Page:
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Google Ventures Leads $1.875 Million Funding Round in Native Mobile Ad Startup

Namo Media to focus on in-feed in-app ads

A lot of investor money has flowed to mobile ad startups, but much has been siphoned toward companies working on how to better target mobile ads or build ties between mobile and desktop users. Instead of focusing on how ads get distributed and to whom, Namo Media (short for “native mobile”) aims to fix where they get distributed and what they look like.

The mobile ad startup co-founded by three ex-Googlers has raised a $1.875 million funding round, led by Google Ventures with participation from Digg’s parent company Betaworks, elite VC firm Andreesen Horowitz, Trinity Ventures and multiple angel investors.

“The direction we’re gonna go in is the direction Facebook is pointing us toward with [mobile Sponsored Stories ads]. That’s essentially in-stream advertising in their app, and we think we can take [that idea] to other apps,” said co-founder Gabor Cselle, noting that the company isn’t yet ready to announce any products. That type of secrecy isn’t unheard of for a startup having just closed its seed round, but it could be off-putting for any potential customers (though Cselle likely gets more loose-lipped with them).

In fact Namo Media has already “talked to a bunch of advertisers,” said Cselle, but right now the company is more interested in talking with publishers, which makes sense since they wouldn’t be able to get brands to buy any ads if they don’t have somewhere to put them. Specifically Namo Media is interested in publishers with stream formats like news, social and photo-sharing apps. “There are a bunch of apps that have been developed in recent years with stream formats that are struggling to make money,” Cselle said. Namo is looking first at mobile app publishers because they’re having a harder time making money than their mobile Web counterparts, though that later group is a potential future customer base.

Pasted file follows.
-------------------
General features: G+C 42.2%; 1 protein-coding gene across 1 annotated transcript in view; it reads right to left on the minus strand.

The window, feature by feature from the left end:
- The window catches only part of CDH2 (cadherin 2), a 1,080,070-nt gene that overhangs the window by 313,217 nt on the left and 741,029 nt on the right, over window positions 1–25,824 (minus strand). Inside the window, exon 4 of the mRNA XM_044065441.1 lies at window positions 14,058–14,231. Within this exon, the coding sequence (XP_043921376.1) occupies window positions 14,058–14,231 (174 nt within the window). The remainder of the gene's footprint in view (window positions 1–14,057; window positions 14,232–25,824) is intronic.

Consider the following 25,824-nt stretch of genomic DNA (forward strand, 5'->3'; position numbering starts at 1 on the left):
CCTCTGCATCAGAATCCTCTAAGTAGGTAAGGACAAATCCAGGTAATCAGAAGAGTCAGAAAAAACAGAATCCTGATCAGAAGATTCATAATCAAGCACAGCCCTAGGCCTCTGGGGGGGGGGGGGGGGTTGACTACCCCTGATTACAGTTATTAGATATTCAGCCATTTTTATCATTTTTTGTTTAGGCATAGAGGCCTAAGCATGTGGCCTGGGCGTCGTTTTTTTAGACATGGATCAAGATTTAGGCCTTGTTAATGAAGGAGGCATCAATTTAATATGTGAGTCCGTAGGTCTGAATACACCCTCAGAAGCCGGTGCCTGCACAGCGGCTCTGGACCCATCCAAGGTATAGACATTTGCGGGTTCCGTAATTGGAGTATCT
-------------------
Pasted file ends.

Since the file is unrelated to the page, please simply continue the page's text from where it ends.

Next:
Namo Media isn’t the only company with the potential to lead the in-stream mobile ad charge. San Francisco-based Sharethrough last month unveiled an ad product Sharethrough Sponsored Stories that desktop Web publishers could run within their article feeds and could likely be ported to mobile publishers. Then there looms Facebook and Google who could probably make similar moves. Facebook had tested out a mobile ad network last fall before ending it a few months later, and Google already has the AdMob mobile ad network, which it connected with AdWords last year.

But those companies would likely run fairly basic text-plus-thumbnail-image ads, whereas Cselle said Namo Media is working on developing premium ad products. Again he wouldn’t disclose much, but cited the help his company is already receiving from its investors. Google Ventures has a team of designers on staff that helped with the company’s launch page, and Betaworks—responsible for Digg’s widely praised relaunch—is helping the co-founders think through publisher integration. Then there’s angel investor Kevin Scott who oversaw AdMob’s technology team and is now LinkedIn’s svp of engineering.

Then of course there’s Namo Media’s three co-founders. Cselle had previously sold his mobile email app reMail to Google and was the product manager overseeing Android's smart notifications tool Google Now before leaving the company to create Namo. The other two co-founders, Nassar Stoertz and Tural Badirkhanli, are also fresh from Google. Stoertz was a Google software engineer whom Cselle described as a “pretty intense mobile [user interface] guy” and who worked on Google Wallet, Gmail, Google Calendar and app download store Play. Badirkhanli came to the search giant through its acquisition of mobile ad network AdMob and “was the first to build mobile display ad targeting at AdMob and Google,” Cselle said. Namo Media will soon add a fourth employee.

“Our focus is on making a beautiful user experience. We have talent from Google and having worked on consumer apps at Google,” said Cselle. “We want to really make a premium product with a great user experience. We care as much about a publisher’s paid content as a publisher cares about its free content.”

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